‘Heartbreaking tragedy:’ Four people found dead in blizzard in Manitoba near border


Published January 20, 2022 at 3:11 pm

WINNIPEG — The bodies of four people, including an infant and a teen, were found in Manitoba near the United States border in what Mounties believe was a failed crossing attempt during a blizzard.

“It is an absolute and heartbreaking tragedy,” RCMP Assistant Commissioner Jane MacLatchy told a news conference Thursday.

It’s believed they died from exposure, she said.

MacLatchy said U.S. authorities notified RCMP on Wednesday about a different group of people who had been apprehended after crossing into the United States from near the town of Emerson, Man.

That group had items for an infant but no baby was with them. It led authorities to believe a child and others may be missing, RCMP said.  

Mounties immediately began a search. MacLatchy said it covered difficult terrain with deep and drifting snow. Officers used all-terrain vehicles to get around because it was “virtually impassable.”

Officers located three bodies together — a man, a woman and a baby — just 10 metres from the border. The search continued and a teen boy was found a short distance away.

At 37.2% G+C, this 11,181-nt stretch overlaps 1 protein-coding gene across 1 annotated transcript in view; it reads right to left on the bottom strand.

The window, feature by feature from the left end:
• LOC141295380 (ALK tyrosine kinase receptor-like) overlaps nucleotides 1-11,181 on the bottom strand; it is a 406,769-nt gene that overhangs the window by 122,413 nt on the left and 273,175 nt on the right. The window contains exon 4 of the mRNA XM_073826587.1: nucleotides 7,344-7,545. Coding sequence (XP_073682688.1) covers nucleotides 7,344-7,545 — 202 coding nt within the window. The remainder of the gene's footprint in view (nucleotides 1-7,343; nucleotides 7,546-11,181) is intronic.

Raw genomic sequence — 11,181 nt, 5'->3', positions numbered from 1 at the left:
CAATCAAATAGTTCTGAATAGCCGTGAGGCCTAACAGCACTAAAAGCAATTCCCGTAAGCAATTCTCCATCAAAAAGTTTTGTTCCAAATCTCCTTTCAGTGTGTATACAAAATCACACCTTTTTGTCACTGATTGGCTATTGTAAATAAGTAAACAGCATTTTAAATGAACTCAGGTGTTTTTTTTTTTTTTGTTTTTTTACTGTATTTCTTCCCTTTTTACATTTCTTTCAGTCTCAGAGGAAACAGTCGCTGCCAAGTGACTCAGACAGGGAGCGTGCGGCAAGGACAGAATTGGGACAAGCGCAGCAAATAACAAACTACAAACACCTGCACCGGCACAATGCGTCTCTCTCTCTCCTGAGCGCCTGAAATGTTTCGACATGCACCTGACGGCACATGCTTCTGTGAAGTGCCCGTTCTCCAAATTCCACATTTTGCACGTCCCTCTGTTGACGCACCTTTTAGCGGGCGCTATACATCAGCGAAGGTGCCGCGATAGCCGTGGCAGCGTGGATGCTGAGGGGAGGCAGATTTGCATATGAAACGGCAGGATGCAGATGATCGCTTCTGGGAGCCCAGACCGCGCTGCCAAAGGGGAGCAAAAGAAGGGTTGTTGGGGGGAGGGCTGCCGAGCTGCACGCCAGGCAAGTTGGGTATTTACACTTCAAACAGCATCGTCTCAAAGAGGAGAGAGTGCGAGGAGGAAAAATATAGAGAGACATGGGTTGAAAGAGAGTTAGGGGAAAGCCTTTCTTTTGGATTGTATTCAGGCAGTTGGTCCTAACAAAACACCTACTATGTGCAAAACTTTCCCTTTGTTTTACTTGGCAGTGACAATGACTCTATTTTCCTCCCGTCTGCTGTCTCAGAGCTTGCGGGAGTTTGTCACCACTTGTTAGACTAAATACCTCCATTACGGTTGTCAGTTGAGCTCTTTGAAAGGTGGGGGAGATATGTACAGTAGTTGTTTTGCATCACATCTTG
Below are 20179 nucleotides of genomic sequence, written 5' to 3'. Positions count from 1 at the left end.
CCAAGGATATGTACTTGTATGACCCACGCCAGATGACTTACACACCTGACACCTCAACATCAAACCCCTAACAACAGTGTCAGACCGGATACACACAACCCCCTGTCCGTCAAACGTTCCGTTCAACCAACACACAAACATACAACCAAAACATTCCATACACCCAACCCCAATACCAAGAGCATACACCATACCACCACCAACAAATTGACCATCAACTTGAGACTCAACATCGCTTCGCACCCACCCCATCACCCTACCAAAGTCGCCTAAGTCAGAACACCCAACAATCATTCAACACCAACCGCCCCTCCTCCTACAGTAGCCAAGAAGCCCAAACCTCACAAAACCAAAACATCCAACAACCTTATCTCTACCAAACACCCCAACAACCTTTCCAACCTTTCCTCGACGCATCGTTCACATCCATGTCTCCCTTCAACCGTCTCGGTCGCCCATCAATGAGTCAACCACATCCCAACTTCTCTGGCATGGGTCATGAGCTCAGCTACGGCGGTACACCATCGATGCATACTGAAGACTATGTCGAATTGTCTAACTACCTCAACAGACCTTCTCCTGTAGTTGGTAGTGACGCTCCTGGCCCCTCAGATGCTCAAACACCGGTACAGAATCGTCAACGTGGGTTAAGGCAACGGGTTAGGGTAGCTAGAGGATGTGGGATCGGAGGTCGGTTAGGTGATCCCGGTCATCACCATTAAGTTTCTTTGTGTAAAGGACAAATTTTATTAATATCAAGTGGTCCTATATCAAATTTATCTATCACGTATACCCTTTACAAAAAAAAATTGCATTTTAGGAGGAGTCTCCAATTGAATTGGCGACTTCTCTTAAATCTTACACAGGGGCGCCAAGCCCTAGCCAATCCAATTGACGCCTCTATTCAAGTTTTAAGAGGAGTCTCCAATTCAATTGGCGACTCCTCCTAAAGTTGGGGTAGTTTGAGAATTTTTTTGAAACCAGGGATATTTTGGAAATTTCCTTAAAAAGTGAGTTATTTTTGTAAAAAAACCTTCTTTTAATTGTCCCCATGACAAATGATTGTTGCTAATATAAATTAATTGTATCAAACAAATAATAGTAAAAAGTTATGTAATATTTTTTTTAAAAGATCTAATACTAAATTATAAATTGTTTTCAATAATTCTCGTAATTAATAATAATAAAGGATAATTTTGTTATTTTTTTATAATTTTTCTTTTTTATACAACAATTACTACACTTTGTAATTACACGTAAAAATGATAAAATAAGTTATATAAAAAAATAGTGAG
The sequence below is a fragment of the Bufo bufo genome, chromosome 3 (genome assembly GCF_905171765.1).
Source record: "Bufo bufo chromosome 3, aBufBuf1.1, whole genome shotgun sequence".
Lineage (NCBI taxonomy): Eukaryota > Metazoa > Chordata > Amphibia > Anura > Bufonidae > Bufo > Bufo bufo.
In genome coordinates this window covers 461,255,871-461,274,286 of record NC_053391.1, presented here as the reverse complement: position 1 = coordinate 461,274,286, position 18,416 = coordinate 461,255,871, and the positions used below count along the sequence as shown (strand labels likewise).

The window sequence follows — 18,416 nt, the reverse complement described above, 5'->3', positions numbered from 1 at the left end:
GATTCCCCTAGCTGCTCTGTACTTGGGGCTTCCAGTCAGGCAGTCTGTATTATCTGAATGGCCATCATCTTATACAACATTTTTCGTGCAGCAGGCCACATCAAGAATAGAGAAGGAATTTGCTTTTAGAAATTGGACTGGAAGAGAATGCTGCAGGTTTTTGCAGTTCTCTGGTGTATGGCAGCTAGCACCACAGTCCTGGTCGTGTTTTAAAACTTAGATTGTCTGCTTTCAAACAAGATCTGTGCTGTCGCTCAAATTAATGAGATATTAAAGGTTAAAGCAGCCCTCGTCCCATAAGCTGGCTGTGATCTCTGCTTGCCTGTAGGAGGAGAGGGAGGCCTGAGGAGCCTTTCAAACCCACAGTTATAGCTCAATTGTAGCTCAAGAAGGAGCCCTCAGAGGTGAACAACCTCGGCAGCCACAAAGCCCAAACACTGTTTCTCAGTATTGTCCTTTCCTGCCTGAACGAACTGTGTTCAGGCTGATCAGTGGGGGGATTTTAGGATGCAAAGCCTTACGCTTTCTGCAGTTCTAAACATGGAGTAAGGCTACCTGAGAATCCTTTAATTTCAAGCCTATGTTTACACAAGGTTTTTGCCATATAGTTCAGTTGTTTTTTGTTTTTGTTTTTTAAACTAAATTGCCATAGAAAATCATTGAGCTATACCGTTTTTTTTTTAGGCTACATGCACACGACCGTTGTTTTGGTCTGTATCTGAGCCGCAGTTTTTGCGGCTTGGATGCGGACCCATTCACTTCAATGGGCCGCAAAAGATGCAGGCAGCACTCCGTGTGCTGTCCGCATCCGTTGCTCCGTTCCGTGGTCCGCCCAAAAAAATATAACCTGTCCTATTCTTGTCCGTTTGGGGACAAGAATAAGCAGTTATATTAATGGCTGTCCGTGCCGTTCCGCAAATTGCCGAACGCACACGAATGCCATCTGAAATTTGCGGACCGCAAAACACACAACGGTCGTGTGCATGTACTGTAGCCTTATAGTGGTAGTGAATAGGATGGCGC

“We are very concerned that this attempted crossing may have been facilitated in some way and that these individuals, including an infant, were left on their own in the middle of a blizzard when the weather hovered around -35 C with the wind,” MacLatchy said. 

“These victims faced not only the cold weather, but also endless fields, large snowdrifts and complete darkness.”

A search for possible survivors or additional victims continued Wednesday night and officers were still patrolling the area Thursday, RCMP said. No one else was found.

Mounties warned that people should not attempt to cross the border outside a checkpoint, in either direction, because it can be deadly.

The RCMP said it is working with U.S. Customs and Border Protection and the U.S. Department of Homeland Security.

This report by The Canadian Press was first published Jan. 20, 2022. 

Kelly Geraldine Malone, The Canadian Press

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